Recent Publications by International Studies Faculty
In Paying for Climate Change, Stephen Macekura argues counter intuitively that the Trump Administration’s climate policy is not that different from his predecessors' in one crucial respect: an ongoing refusal to provide financial aid to help poorer countries contend with climate change. His article appears on Bunk, a new history website featuring insight into contemporary issues.
In November, Professor Padraic Kenney published Dance in Chains:Political Imprisonment in the Modern World, "the first book to trace the history of modern political imprisonment from its origins in the mid-nineteenth century."
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Monday, February 5, 7:00 PM
Indiana University Cinema
The Indiana University Cinema will be presenting the US premiere screening of Port Triumph, a documentary about the shrimp industry, labor struggle, and Salvadoran Civil War, directed by Jeffrey Gould.
What Can Latin American Cinema Teach Us About Globalization?
Thursday, March 1 (4pm, Oak Room, IMU)
presented by Srđa Popović
Laughtivism: The Power of Political Satire Today
Friday, March 2 (7:30pm, Fine Arts 015)
presented by Srđa Popović and Sophia McClennen
Srđa Popović is a Serbian political activist, whose own satirical work helped hasten the fall of Slobodan Milošević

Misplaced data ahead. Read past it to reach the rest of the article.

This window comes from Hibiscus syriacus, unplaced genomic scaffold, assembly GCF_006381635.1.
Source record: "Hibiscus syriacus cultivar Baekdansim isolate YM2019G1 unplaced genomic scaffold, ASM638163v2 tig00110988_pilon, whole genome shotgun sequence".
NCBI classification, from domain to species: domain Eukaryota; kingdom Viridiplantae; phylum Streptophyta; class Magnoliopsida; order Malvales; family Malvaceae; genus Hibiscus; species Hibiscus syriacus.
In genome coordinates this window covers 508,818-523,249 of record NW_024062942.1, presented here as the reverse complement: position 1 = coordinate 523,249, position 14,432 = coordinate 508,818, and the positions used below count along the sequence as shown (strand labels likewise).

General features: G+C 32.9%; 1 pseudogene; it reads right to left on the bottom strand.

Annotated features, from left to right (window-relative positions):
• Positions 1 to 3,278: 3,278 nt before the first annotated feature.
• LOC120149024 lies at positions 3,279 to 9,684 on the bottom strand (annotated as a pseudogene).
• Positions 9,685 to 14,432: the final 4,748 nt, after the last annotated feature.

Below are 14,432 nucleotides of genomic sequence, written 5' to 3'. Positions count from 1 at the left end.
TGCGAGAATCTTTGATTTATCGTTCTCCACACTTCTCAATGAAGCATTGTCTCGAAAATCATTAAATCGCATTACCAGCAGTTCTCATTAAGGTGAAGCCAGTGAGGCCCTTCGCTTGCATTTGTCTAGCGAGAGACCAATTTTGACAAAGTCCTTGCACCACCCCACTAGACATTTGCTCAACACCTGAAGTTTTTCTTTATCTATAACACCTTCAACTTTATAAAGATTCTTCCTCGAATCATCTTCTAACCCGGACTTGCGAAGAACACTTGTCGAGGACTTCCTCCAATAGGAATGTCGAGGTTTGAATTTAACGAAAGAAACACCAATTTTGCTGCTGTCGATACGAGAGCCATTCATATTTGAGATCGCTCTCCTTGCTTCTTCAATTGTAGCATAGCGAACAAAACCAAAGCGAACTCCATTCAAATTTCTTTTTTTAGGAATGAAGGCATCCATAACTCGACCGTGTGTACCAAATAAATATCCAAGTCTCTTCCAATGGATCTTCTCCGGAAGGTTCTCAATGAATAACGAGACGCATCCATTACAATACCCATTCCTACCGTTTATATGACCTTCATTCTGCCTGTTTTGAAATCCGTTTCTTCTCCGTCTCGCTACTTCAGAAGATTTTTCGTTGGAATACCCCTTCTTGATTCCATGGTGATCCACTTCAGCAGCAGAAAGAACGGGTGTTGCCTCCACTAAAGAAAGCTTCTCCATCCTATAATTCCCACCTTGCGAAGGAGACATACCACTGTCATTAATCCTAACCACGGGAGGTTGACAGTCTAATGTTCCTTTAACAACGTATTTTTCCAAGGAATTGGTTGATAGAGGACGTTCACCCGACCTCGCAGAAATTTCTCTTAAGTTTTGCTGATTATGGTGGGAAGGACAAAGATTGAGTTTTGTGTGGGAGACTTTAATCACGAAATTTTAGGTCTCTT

Sophia McClennen is Associate Director of the School of International Affairs and Director of the Center for Global Studies at Penn State, and author of two books on political satire
How Once a Dangerous Idea of Floating Exchange Rates Replaced the Bretton Woods System: Ideas, Interests, and International Institutional Change
March 9, 10:30-12:00, Woodburn Hall room 218
(Youn Ki, Miami University)
Until the mid-1960s, American political and business elites regarded “fixed exchange rates as graven in stone and beyond the tampering of mere mortals.” American elites considered floating the dollar as tantamount to a return to U.S. isolationism and the international disorder which characterized the 1930s. However, the United States embraced the idea of currency flexibility by the early 1970s, catalyzing the emergence and development of a new floating exchange regime. This study examines the transition from the Bretton Woods system to a floating regime by focusing on the role of ideas, interests, and temporality.
 Joanne S. Gowa, Closing the Gold Window: Domestic Politics and the End of Bretton Woods, Cornell Studies in Political Economy (Ithaca: Cornell University Press, 1983), 133
From Selma to Moscow: How Human Rights Activists Transformed U.S. Foreign Policy
Thursday, March 22nd, 4:30 PM
Psychology Building, Room 101
Sarah B Snyder, Associate Professor of History at the School of International Service, will be presenting her talk on Thursday, March 22nd in the Psychology Building. Details of her work are available on her website.